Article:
0. If you are going to argue present it in a calm, reasonable manner. If you just bitch, I'll probably ignore you.
1. I'll actually follow the "Pokemon Shuffle" rules to the letter.
2. A Pokemon evolves either when I deem appropriate or over the course of 2-3 in game weeks although it may take longer at my discretion.
3. I may require more than just a Breeding roll for Breeding.
4. If you have a Loyalty 3+ 'mon I will allow you to control it in the case of being knocked unconscious/death as if it was receiving commands.
5. Please don't post a long chain of actions without running it by me first. In fact, I PREFER shorter posts. (This only applies to PbP games)
6. We will use "Injury equals -Random CS." I will roll a d6 to determine; 1 is Attack, 2 is Defense, 3 is Special Attack, 4 is Special Defense, 5 is Speed, and 6 is Accuracy.
7. There is no Capture EXP. That isn't to say you won't get EXP for capturing a Pokemon, just that it will not be the norm.
8. Same with the Ground and Flying interactions. Those are in. The same rule also applies to Magnet Rise and Levitate.

This game will consist almost solely of the Pokemon native to that region. Stuff that doesn't normally exist there is really rare for that region, so keep that in mind.

Homebrew, Fakemon, Other Generation 'mon
Fakemon/Other Gens: You can ask, but the answer may be no.
Homebrew: My stuff is allowed (Baby Forms, Wild Child, ect.). Ask me for other stuff.. I'll probably shut it down, but you can ask.

This setting isn't going to be a high money one. You probably won't be raking in thousands of money.png, sorry. A TM isn't something common, and a Pokeball would be considered expensive for most poorer families.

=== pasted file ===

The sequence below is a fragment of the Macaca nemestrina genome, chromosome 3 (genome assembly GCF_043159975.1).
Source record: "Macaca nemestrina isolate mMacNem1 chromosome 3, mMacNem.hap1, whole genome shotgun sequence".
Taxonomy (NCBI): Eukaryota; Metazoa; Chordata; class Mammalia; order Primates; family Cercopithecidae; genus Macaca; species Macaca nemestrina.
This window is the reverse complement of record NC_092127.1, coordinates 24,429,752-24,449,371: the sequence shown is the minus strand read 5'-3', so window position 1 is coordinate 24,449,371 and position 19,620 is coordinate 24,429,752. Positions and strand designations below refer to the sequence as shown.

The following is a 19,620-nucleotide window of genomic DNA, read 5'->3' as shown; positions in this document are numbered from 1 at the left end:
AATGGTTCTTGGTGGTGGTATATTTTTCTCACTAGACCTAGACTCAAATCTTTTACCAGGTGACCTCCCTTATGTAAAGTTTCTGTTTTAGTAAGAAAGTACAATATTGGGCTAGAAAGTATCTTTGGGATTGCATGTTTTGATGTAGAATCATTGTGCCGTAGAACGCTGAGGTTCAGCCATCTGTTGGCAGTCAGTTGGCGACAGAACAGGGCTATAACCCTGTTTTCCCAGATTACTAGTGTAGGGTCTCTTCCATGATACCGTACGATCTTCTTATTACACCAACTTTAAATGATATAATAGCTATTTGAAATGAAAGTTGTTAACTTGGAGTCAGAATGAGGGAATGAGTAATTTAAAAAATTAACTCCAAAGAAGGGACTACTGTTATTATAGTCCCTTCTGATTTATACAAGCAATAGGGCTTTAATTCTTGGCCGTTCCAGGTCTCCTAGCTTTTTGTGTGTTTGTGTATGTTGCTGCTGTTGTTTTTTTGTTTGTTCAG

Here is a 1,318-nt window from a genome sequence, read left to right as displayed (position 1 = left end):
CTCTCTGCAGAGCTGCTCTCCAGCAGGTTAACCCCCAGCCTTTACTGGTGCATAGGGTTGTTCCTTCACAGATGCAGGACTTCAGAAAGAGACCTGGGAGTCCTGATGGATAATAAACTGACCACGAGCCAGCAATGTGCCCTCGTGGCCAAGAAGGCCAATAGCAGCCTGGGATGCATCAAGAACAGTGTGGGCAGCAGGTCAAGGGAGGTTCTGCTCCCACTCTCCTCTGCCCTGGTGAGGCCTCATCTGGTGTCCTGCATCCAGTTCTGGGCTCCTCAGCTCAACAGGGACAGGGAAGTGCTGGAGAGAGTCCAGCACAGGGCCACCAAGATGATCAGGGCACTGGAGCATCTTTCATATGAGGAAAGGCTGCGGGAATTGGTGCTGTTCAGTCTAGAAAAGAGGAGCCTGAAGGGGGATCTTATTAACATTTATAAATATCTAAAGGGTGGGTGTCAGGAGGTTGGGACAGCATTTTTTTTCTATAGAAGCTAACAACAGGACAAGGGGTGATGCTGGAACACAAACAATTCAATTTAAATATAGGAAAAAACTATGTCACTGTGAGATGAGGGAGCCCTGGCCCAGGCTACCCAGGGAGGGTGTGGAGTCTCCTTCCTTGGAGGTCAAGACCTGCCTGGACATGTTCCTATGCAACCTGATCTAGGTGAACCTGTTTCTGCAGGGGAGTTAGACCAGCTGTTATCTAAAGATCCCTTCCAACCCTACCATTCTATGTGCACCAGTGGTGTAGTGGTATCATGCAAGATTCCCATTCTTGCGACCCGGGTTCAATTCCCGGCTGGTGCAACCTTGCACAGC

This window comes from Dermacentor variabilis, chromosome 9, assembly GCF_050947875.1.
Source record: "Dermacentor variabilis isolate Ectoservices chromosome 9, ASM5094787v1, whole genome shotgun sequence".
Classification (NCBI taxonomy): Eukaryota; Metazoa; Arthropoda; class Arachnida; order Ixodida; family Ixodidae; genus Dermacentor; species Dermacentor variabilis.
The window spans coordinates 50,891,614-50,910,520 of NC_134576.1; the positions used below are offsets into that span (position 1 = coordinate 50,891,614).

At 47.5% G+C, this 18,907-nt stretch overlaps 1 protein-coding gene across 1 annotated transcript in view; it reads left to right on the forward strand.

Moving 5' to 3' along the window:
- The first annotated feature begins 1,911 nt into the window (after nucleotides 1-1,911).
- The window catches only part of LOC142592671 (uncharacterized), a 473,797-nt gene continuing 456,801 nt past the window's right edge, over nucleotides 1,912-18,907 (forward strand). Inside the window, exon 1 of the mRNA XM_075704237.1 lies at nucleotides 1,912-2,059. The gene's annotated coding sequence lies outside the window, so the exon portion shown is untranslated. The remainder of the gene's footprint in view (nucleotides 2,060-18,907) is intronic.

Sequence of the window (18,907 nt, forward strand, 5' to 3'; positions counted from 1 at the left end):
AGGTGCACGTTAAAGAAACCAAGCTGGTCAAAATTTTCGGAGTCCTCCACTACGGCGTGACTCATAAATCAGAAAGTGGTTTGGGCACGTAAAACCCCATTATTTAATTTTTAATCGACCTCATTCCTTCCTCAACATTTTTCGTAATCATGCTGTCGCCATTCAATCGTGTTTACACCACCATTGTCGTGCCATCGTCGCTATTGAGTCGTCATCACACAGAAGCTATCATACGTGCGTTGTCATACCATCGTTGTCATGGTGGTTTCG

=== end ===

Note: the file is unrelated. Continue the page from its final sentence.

Technical Machines


Technical Machines, or TMs as they are usually called, are powerful tools in equipping Pokemon for the dangers of the world. These syringes are powerful tools, albeit quite painful for the Pokemon. Upon introduction, these machines alter the chemistry of the body of the Pokemon. After a few painful hours, the Pokemon is able to act, using their powerful new attack.

Administrating a TM requires medical knowledge. A Medicine Check with a DC of 8 must be made. If successful, the Pokemon spends the next four hours gritting their teeth through the process, but there are no ill-effects. If failed, the Pokemon gains 2 Injuries and the TM is proven ineffectual, wasting the serum. A Pokemon Center may always apply a TM without any chance of failure, although they charge money.png300. For every 4 the DC of the application of the TM is beaten by, the Pokemon needs to recover for 15 less minutes up to a minimal recovery time of a half hour.

In contrast, there a Hidden Machines, or HMs. They are called such because the technology to create these is extremely rare. Basically, the TM has been so concentrated that just a few drops will allow the full effects of the TM, making the HM nearly limitless in its usage. Due to the concentration though, they are much more dangerous to use, although there is no recharge time as there is RAW. A DC 16 Medicine Check must be made. If successful, the HM takes, working like a TM except with a six hour recovery time. On a failure, the HM wreaks havoc across the body of the Pokemon. The Pokemon gains 4 Injuries and becomes Badly Poison, although no harm is done to the HM. Pokemon Centers are much more reluctant to apply these, and charge money.png800 to apply them.

Pokemon Battles
Pokemon battles, while not as common as many settings, are still a core part of the world. There are many types of battles, each with their own rules.
Training Battle: This is what you would most commonly find in a Gym while training (crazy, I know). This battle is solely done by Pokemon. League Illegal features are, surprisingly, illegal. These battles end when one team is out of Pokemon. Most often Trainers will set limitations on what form of Movements may be used and things such as that.